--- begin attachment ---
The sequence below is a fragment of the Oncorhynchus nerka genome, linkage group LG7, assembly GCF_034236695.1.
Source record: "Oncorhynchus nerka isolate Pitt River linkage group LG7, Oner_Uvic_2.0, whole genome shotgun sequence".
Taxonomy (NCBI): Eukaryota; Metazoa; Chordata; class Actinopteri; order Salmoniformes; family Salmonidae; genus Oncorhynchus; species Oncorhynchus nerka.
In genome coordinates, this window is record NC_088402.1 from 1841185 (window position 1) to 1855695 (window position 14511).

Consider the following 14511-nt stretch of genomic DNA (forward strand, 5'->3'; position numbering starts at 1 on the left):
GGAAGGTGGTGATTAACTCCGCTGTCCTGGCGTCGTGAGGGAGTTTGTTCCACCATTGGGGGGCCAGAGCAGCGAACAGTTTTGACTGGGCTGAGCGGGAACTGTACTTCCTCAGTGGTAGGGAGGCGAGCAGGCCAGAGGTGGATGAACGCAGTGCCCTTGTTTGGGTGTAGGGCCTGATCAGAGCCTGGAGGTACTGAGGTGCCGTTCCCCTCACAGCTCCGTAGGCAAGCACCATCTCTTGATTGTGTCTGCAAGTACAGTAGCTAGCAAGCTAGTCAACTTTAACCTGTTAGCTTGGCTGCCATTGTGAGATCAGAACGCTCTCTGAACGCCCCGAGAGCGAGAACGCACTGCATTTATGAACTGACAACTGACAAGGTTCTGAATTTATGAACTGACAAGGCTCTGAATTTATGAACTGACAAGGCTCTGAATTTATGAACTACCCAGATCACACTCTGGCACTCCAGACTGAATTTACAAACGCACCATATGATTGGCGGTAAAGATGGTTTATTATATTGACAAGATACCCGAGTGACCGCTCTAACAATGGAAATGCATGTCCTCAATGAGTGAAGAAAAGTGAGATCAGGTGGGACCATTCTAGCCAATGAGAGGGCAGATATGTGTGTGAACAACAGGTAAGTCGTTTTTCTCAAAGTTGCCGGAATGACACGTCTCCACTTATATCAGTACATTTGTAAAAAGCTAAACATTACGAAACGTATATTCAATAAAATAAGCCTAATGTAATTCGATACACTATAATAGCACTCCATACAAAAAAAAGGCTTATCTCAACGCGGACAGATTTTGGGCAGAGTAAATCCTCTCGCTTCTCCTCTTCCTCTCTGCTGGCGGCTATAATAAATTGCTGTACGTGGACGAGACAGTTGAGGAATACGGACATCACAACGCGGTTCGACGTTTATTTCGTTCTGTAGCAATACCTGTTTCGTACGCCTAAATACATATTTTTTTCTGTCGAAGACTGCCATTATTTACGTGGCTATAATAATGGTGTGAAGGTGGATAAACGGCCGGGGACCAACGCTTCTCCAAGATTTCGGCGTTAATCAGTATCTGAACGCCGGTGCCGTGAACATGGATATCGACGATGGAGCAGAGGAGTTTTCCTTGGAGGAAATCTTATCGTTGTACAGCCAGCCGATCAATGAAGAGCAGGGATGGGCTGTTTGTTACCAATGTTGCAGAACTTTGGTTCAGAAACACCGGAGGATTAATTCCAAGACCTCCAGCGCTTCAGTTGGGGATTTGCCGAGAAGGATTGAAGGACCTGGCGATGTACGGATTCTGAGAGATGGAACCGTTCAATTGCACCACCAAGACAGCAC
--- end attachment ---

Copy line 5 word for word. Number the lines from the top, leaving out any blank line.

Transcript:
Consider the following 14511-nt stretch of genomic DNA (forward strand, 5'->3'; position numbering starts at 1 on the left):